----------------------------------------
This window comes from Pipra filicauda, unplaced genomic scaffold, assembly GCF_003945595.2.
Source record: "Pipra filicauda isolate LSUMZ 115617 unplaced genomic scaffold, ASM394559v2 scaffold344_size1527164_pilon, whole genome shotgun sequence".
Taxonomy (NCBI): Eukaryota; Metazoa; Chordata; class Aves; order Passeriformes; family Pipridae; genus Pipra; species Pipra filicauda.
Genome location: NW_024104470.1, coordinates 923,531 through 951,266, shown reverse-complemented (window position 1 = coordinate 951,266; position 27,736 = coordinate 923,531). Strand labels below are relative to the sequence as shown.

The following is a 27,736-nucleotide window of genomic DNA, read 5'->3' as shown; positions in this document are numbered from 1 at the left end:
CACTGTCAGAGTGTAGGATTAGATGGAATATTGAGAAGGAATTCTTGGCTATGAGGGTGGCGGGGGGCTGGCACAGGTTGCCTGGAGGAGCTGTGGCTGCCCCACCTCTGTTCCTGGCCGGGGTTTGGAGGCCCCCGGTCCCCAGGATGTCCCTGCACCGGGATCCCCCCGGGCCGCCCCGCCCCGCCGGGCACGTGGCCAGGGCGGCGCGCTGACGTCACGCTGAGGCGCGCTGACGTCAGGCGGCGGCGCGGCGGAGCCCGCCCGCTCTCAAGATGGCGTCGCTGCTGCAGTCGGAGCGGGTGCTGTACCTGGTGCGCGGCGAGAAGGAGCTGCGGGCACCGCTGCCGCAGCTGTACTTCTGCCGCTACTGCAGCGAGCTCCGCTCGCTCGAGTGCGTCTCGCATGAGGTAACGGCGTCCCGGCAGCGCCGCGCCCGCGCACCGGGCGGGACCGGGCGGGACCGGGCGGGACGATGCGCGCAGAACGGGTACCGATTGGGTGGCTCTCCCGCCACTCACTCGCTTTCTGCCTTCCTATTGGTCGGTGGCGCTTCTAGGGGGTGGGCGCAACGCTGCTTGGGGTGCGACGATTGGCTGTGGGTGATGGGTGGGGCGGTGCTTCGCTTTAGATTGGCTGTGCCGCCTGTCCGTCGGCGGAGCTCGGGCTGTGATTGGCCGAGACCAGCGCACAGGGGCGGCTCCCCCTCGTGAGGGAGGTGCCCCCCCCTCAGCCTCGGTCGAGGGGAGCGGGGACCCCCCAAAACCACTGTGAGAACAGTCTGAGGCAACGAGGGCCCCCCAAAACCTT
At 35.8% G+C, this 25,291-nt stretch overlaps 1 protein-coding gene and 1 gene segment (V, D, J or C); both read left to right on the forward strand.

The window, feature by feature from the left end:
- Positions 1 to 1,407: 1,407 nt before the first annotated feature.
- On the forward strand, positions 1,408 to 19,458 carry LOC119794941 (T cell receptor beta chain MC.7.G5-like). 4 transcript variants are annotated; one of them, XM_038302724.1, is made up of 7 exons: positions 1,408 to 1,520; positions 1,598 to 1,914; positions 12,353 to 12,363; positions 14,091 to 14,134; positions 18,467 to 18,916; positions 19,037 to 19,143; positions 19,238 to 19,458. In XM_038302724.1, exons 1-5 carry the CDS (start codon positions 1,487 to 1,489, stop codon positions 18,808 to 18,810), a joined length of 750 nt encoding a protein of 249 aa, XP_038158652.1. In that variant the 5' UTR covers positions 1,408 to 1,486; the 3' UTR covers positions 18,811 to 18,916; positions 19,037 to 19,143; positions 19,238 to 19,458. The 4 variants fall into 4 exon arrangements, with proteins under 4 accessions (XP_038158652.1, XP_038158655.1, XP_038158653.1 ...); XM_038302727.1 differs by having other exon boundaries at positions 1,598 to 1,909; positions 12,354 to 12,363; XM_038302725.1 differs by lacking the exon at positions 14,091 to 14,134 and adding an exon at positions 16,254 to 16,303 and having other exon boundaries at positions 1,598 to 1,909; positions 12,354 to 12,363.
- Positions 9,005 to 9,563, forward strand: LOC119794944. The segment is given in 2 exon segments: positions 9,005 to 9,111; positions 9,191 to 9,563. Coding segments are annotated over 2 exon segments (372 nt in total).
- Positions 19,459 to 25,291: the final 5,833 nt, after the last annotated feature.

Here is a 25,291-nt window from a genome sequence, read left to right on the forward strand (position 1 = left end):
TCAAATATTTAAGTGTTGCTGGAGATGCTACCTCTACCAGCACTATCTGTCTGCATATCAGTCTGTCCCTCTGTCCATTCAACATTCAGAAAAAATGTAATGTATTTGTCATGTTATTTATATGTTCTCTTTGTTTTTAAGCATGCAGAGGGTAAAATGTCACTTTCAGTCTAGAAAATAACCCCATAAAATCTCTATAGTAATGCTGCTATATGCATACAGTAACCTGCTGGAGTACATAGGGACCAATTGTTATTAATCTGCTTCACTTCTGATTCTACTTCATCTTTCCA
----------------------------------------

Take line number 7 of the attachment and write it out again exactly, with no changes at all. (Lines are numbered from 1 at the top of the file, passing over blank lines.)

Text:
At 35.8% G+C, this 25,291-nt stretch overlaps 1 protein-coding gene and 1 gene segment (V, D, J or C); both read left to right on the forward strand.